Is RM 124k a fair price for the Toyota Corolla Cross? The Subaru XV and Proton X70 are cheaper
Jason · Mar 25, 2021 09:00 PM
You've been waiting for it, and now it's here. The compact SUV segment in Malaysia just got a whole lot more interesting with the arrival of the Toyota Corolla Cross. You've probably read and digested all the specifications and features, gone back and forth through the brochure.
Established players such as the Honda HR-V, Subaru XV, Mazda CX-3 (and the Proton X70 to some extent) have had this segment of the market pretty much licked for years, especially after Toyota's own C-HR was pulled from the showrooms. The burning question is, would you pull the trigger, and choose the Corolla Cross over its main rivals?
If you ask me, the Corolla Cross' admission fee is definitely worth the money. On the surface, it does look quite expensive when compared to its core rivals. It is when you dive into what the Corolla Cross brings to the table, that it starts to make sense.
Toyota Corolla Cross price vs rivals
Toyota Corolla Cross
From RM 124,000 (w/o SST, until 30-June 2021) to RM 134,000 (w/SST)
From RM 104,000 (w/o SST) to RM 118,581 (w/o SST)
From RM 117,788 (w/o SST) to RM 136,788 (w/o SST)
From RM 130,729 (w/o SST)
From RM 94,800 (w/o SST) to RM 122,800 (w/o SST)
Let's compare it with the default choice for so many years, the Honda HR-V. For so long, space and price has been its trump card, but across the variants, the Corolla Cross posseses all the features that the HR-V has, and more. Surprise surprise, the Corolla Cross' bootspace is also more volumous than the HR-V (on paper at least).
Taking a deeper look, the rear wheelarches of the Corolla Cross do seem to protrude more into the boot space. So the boot's ease of use in real-world conditions may not be as good as its theoratical numbers suggest.
Pricing advantage aside, even the range-topping HR-V RS doesn't come with any form of ADAS (Lane Watch being the exception), something the Corolla Cross has in its arsenal. That said, this direct comparison is a tad unfair, as the HR-V is at the very end of its model cycle. Perhaps its successor will bring more ammunition to the table.
With the Subaru XV, it's a more even comparison, as the current XV is still pretty fresh in terms of model cycle. Furthermore, the XV boasts sharp driving dynamics and commendable off-road prowess (something the Corolla Cross can't match).
However, the Corolla Cross - with its TNGA DNA - is just as talented on the tarmac, and it makes the interior packaging of the XV look and feel positively cramped. Boot space? The Corolla Cross annihilates the XV by close to 100 litres (the multi-link rear suspension and AWD hardware rob the XV of space). Compounding that is the lack of ADAS, even in the range-topping GT Edition, which costs more than the Corolla Cross 1.8V.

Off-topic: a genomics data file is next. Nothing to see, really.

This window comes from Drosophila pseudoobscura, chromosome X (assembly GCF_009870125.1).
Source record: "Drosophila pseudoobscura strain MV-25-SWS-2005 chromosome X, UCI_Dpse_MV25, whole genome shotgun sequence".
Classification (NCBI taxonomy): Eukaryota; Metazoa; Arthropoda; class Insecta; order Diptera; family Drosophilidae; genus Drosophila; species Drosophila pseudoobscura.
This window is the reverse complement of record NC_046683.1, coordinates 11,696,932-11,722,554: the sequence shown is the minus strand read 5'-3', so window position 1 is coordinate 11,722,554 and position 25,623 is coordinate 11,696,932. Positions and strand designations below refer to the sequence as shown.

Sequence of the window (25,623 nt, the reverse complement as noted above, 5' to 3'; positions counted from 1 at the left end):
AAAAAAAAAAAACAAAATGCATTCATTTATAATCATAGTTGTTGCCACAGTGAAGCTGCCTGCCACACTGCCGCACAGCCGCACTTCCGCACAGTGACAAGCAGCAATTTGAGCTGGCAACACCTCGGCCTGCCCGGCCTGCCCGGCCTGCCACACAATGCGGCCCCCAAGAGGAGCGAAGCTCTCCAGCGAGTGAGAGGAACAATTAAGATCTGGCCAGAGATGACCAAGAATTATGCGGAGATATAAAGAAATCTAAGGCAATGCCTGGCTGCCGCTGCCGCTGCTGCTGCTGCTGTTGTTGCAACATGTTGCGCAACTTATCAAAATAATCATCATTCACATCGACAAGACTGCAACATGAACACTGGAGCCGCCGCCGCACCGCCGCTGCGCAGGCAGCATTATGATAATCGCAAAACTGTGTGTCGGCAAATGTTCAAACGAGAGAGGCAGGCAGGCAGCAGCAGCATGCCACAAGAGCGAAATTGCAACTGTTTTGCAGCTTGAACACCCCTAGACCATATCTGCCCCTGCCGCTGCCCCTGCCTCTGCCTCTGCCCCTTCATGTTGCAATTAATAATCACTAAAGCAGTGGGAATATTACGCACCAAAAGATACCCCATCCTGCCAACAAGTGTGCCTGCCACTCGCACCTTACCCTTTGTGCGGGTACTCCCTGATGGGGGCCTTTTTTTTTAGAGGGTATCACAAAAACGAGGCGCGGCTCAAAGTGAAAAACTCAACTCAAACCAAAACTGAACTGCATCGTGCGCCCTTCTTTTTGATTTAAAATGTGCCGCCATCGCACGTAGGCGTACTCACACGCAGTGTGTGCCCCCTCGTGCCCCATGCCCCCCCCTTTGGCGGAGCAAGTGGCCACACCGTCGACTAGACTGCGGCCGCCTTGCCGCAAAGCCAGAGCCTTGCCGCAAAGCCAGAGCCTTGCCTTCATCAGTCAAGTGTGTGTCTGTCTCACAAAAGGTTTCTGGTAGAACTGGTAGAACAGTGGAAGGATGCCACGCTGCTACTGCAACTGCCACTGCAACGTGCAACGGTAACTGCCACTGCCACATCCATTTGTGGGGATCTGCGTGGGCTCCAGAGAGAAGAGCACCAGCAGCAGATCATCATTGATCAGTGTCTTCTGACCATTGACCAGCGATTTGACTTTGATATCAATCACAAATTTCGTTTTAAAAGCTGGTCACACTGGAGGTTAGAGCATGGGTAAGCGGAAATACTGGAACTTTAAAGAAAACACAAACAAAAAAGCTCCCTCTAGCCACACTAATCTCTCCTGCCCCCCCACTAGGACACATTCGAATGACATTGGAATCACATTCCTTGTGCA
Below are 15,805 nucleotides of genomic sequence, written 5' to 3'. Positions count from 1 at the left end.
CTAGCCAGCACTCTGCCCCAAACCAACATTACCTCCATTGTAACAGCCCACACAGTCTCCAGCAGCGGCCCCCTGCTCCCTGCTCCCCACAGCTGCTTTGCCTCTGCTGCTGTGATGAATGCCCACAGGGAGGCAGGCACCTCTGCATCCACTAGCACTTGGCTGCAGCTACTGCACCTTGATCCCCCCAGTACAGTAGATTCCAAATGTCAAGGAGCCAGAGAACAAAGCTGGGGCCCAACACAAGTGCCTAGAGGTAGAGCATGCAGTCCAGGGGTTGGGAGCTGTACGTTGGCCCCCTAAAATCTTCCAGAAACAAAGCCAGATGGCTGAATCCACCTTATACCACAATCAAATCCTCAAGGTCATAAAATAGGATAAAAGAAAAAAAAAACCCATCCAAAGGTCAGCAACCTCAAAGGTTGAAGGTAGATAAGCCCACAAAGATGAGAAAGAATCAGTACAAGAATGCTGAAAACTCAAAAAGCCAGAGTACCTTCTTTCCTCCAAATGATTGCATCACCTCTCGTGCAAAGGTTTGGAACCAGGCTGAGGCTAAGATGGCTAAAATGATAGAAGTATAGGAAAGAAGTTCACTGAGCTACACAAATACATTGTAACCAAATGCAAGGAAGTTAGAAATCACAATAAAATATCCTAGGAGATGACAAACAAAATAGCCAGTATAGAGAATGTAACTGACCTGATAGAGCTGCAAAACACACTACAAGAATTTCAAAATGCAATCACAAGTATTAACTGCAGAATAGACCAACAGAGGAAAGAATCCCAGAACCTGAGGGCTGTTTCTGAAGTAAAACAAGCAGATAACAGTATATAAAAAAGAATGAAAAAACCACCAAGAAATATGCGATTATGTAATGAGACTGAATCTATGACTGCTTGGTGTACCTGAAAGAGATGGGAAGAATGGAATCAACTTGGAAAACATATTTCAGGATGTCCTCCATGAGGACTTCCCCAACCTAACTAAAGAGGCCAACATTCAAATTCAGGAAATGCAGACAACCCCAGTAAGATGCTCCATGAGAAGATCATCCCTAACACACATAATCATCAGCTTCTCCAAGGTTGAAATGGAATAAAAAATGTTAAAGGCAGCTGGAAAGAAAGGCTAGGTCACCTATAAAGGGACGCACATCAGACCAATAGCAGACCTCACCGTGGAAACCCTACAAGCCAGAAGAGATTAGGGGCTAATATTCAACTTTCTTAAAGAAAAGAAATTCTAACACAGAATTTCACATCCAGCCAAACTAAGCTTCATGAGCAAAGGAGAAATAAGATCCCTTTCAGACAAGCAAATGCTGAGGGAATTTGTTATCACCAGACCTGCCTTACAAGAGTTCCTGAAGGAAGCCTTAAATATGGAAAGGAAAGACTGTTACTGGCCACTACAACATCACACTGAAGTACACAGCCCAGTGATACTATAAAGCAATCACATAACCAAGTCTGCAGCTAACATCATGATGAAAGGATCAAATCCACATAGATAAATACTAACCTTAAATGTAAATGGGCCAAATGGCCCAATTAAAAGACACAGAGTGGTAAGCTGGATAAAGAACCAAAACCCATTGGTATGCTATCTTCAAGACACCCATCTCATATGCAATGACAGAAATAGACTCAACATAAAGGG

On to the Mazda CX-3, one rival that can boast ADAS in its armoury, one that happens to have a premium interior and a fine chassis. So where does the Mazda fall short of the Toyota? Well, the CX-3 seems to have a disdain for interior space.
In this class, the rear quarters are by far the most cramped. It is acceptable for short jaunts, but definitely not long-distance journeys. The Corolla Cross would easily ace this comparison.
Finally, the Proton X70 (yes, because of the price range). As a value-for-money proposition, the X70 is massively tough to beat. It has a fine interior, an ADAS suite, and a turbo engine + DCT combo. What's not to like?
Well, for one, the X70 actually sits on a pretty aging platform (the Geely Boyue it's based on has been around since 2016), versus the newer TNGA architecture that is pretty cutting-edge, so that's where your money goes to in the Corolla Cross. Plus, the X70 is quite a heavy car (at over 1,600kg), as evidenced by its big appetite for petrol.
The Corolla Cross is patently a more agile and nimble car, that strikes a better balance between being spacious, yet nippy in town driving. And again, you are getting the latest innovations from Toyota with the Corolla Cross.
Peace of mind guaranteed
Unlike Proton, problems like shortage of spare parts and comsumable items can never happen in Toyota, at least not for so long. If this happens in a Japanese company, somebody would have been hung up the wall by now.
Proton's spare parts shortage has been going on for nearly half year now, far too long to be acceptable by any car company.
As you can see, the Toyota Corolla Cross has the chops to match its asking price. Sure, it isn't the cheapest to buy, but it is also not the most exhorbitant. In almost every metric, the Corolla Cross has the measure of its core rivals. As a value-for-money proposition, or a lifestyle SUV, the Toyota Corolla Cross will be tough to beat.
Me? I will probably put my money down on the Corolla Cross, because it blends spaciousness with TNGA driving dynamics, not to mention that it looks fresh, bold and exciting. We all want the latest and greatest don't we? The Corolla Cross is just that. As a bonus, you can be assured that the Toyota ownership experience will be a drama-free one.
Jason's foremost passion is all things automotive, where he spent his formative working years as a Product Planner and Trainer. An Advanced Driving Instructor by training and an all-round enthusiast, Jason loves going into intricate details about driving dynamics. Will drive anything with 4 wheels and a steering.